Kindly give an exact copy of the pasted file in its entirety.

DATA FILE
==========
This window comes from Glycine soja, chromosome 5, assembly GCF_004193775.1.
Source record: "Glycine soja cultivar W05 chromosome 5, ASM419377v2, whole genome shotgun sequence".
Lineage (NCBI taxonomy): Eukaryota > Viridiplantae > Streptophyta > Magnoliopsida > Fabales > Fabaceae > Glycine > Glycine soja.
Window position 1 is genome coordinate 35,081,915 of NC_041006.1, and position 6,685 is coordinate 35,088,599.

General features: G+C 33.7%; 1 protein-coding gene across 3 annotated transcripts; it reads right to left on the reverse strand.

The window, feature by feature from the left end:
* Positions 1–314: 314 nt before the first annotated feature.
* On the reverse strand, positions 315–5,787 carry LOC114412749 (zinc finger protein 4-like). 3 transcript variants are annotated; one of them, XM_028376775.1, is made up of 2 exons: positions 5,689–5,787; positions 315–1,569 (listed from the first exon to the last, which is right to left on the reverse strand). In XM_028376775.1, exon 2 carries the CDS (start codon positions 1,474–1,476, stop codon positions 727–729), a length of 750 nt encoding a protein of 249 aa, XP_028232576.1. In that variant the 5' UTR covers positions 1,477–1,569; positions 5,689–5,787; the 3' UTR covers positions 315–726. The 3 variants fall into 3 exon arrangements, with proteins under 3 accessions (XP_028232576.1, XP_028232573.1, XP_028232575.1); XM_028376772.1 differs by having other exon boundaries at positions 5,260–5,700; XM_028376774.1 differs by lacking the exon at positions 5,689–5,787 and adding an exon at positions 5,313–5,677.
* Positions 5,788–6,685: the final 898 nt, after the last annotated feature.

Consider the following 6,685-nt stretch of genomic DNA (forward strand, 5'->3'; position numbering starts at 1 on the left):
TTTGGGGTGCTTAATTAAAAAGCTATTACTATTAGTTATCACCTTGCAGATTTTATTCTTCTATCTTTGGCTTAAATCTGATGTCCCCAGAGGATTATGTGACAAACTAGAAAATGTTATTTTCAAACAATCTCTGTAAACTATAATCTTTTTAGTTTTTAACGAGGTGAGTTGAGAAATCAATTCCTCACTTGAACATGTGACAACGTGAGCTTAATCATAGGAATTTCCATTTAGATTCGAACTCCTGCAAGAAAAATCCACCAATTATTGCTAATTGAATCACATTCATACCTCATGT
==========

This window comes from Glycine soja, chromosome 5, assembly GCF_004193775.1.
Source record: "Glycine soja cultivar W05 chromosome 5, ASM419377v2, whole genome shotgun sequence".
Lineage (NCBI taxonomy): Eukaryota > Viridiplantae > Streptophyta > Magnoliopsida > Fabales > Fabaceae > Glycine > Glycine soja.
Window position 1 is genome coordinate 35,081,915 of NC_041006.1, and position 6,685 is coordinate 35,088,599.

General features: G+C 33.7%; 1 protein-coding gene across 3 annotated transcripts; it reads right to left on the reverse strand.

The window, feature by feature from the left end:
* Positions 1–314: 314 nt before the first annotated feature.
* On the reverse strand, positions 315–5,787 carry LOC114412749 (zinc finger protein 4-like). 3 transcript variants are annotated; one of them, XM_028376775.1, is made up of 2 exons: positions 5,689–5,787; positions 315–1,569 (listed from the first exon to the last, which is right to left on the reverse strand). In XM_028376775.1, exon 2 carries the CDS (start codon positions 1,474–1,476, stop codon positions 727–729), a length of 750 nt encoding a protein of 249 aa, XP_028232576.1. In that variant the 5' UTR covers positions 1,477–1,569; positions 5,689–5,787; the 3' UTR covers positions 315–726. The 3 variants fall into 3 exon arrangements, with proteins under 3 accessions (XP_028232576.1, XP_028232573.1, XP_028232575.1); XM_028376772.1 differs by having other exon boundaries at positions 5,260–5,700; XM_028376774.1 differs by lacking the exon at positions 5,689–5,787 and adding an exon at positions 5,313–5,677.
* Positions 5,788–6,685: the final 898 nt, after the last annotated feature.

Consider the following 6,685-nt stretch of genomic DNA (forward strand, 5'->3'; position numbering starts at 1 on the left):
TTTGGGGTGCTTAATTAAAAAGCTATTACTATTAGTTATCACCTTGCAGATTTTATTCTTCTATCTTTGGCTTAAATCTGATGTCCCCAGAGGATTATGTGACAAACTAGAAAATGTTATTTTCAAACAATCTCTGTAAACTATAATCTTTTTAGTTTTTAACGAGGTGAGTTGAGAAATCAATTCCTCACTTGAACATGTGACAACGTGAGCTTAATCATAGGAATTTCCATTTAGATTCGAACTCCTGCAAGAAAAATCCACCAATTATTGCTAATTGAATCACATTCATACCTCATGT